Earth-Friendly Mattress Buying and Recycling Guide
The first Earth Day was held in 1970, meaning that we’re fast approaching its 50 year anniversary. An estimated 1 billion people take part in Earth Day activities across 192 countries each year. Come April 22nd, we’re reminded to consider how our actions affect the planet we live on, and what we can do to help keep the Earth going for as long as possible.
For many of us, Earth Day activities mean attended awareness events or sharing a meme on Facebook about how we can save the planet by giving up straws. And, while these are all well-intentioned and will make a small difference, there’s so much more we could be doing.
In today’s consumer-focused world, one of the main things we can do to reduce our carbon footprint and help our little Earth keep healthy is to shop responsibly. This goes beyond ditching single-use plastic (although you definitely should). It means choosing ethically sourced products and recycling whenever possible. And where better to start than with your mattress?
Environmental Impact of Mattresses
As Americans, we throw away 15 to 20 million mattresses every single year. These can take up around 132,000 miles of landfill space. Many of you might think that this is inevitable. The truth is, it doesn’t have to be. As with a lot of products nowadays, some mattresses can be recycled, helping to avoid further filling up these already mountainous landfills.
Because of the design elements of mattresses, they are really not well-suited to being left in landfills. As machines attempt to compact the trash, the springiness of mattresses hinders this process. Those very springs are likely to fall out and damage the equipment being used. In some landfill sites, mattresses are even considered specialized trash, meaning they will charge higher amounts simply to take them.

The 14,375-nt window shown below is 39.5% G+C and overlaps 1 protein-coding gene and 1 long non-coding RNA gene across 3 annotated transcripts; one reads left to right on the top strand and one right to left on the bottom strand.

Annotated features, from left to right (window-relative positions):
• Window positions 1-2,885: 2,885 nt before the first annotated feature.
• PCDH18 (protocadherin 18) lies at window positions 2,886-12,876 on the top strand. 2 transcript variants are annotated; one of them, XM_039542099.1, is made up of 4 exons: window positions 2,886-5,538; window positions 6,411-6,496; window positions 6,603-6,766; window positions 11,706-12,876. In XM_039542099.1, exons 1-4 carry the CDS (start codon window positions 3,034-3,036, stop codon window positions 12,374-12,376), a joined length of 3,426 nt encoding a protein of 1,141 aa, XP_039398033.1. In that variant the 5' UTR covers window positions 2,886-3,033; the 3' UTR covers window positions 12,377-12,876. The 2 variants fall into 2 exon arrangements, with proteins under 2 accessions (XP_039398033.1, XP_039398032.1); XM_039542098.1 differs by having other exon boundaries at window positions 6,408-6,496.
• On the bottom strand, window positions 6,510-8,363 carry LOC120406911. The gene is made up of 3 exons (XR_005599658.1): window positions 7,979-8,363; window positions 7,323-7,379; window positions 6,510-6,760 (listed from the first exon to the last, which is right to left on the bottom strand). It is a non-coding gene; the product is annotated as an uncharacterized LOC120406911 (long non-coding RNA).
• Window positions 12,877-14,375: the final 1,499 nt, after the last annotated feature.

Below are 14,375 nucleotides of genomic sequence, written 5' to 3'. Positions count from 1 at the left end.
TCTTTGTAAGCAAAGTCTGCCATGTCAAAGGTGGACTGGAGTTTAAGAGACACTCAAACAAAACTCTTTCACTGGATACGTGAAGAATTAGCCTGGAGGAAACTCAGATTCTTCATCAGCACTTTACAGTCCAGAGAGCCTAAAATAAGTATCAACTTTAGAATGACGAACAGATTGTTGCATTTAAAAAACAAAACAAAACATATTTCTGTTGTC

Mattress Recycling – What Can You Do?
If it’s time to upgrade your mattress, this is usually because you’ve got as much use out of your old one as possible. It’s worn out, uncomfortable, and practically unusable. If this isn’t the case, then you should consider who else might benefit from your old mattress. Family or friends that are moving to a new home could benefit from a free mattress, or you could donate it to a homeless shelter to help out those less fortunate.
If your mattress really has reached the end of its life, then don’t send it to a landfill unless there is no other option. A wide variety of mattresses can actually be recycled, though this will usually incur a small fee. Sites such as ByeByeMattress have a wealth of information that can help you find out where mattress recycling is available in your state.
To make the recycling process even easier on the environment, you should consider looking for an eco-friendly mattress next time you need to refresh your bed.
For example, Naturepedic’s mattresses are made with the environment in mind. The use of eco-friendly materials like organic cotton, and have numerous certifications including GOTS, GOLS, GreenGuard GOLD, and more.